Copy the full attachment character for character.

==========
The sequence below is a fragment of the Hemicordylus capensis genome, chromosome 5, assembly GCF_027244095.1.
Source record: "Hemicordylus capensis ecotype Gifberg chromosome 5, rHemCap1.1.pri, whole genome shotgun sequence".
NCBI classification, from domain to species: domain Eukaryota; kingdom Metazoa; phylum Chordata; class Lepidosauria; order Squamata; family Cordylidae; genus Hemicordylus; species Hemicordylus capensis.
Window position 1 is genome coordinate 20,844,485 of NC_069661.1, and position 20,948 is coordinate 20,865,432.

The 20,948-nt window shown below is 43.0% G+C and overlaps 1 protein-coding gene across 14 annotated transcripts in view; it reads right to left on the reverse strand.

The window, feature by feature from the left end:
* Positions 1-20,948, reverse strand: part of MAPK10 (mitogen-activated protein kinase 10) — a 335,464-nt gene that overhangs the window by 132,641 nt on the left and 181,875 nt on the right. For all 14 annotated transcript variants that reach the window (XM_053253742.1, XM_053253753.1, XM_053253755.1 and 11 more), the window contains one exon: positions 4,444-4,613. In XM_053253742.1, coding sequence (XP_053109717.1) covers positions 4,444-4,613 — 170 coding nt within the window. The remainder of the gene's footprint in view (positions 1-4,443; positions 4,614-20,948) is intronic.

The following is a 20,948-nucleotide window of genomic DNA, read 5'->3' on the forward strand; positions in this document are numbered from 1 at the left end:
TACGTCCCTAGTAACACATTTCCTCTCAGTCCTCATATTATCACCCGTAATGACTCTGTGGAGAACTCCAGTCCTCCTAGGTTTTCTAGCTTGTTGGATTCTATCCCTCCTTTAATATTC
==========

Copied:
The sequence below is a fragment of the Hemicordylus capensis genome, chromosome 5, assembly GCF_027244095.1.
Source record: "Hemicordylus capensis ecotype Gifberg chromosome 5, rHemCap1.1.pri, whole genome shotgun sequence".
NCBI classification, from domain to species: domain Eukaryota; kingdom Metazoa; phylum Chordata; class Lepidosauria; order Squamata; family Cordylidae; genus Hemicordylus; species Hemicordylus capensis.
Window position 1 is genome coordinate 20,844,485 of NC_069661.1, and position 20,948 is coordinate 20,865,432.

The 20,948-nt window shown below is 43.0% G+C and overlaps 1 protein-coding gene across 14 annotated transcripts in view; it reads right to left on the reverse strand.

The window, feature by feature from the left end:
* Positions 1-20,948, reverse strand: part of MAPK10 (mitogen-activated protein kinase 10) — a 335,464-nt gene that overhangs the window by 132,641 nt on the left and 181,875 nt on the right. For all 14 annotated transcript variants that reach the window (XM_053253742.1, XM_053253753.1, XM_053253755.1 and 11 more), the window contains one exon: positions 4,444-4,613. In XM_053253742.1, coding sequence (XP_053109717.1) covers positions 4,444-4,613 — 170 coding nt within the window. The remainder of the gene's footprint in view (positions 1-4,443; positions 4,614-20,948) is intronic.

The following is a 20,948-nucleotide window of genomic DNA, read 5'->3' on the forward strand; positions in this document are numbered from 1 at the left end:
TACGTCCCTAGTAACACATTTCCTCTCAGTCCTCATATTATCACCCGTAATGACTCTGTGGAGAACTCCAGTCCTCCTAGGTTTTCTAGCTTGTTGGATTCTATCCCTCCTTTAATATTC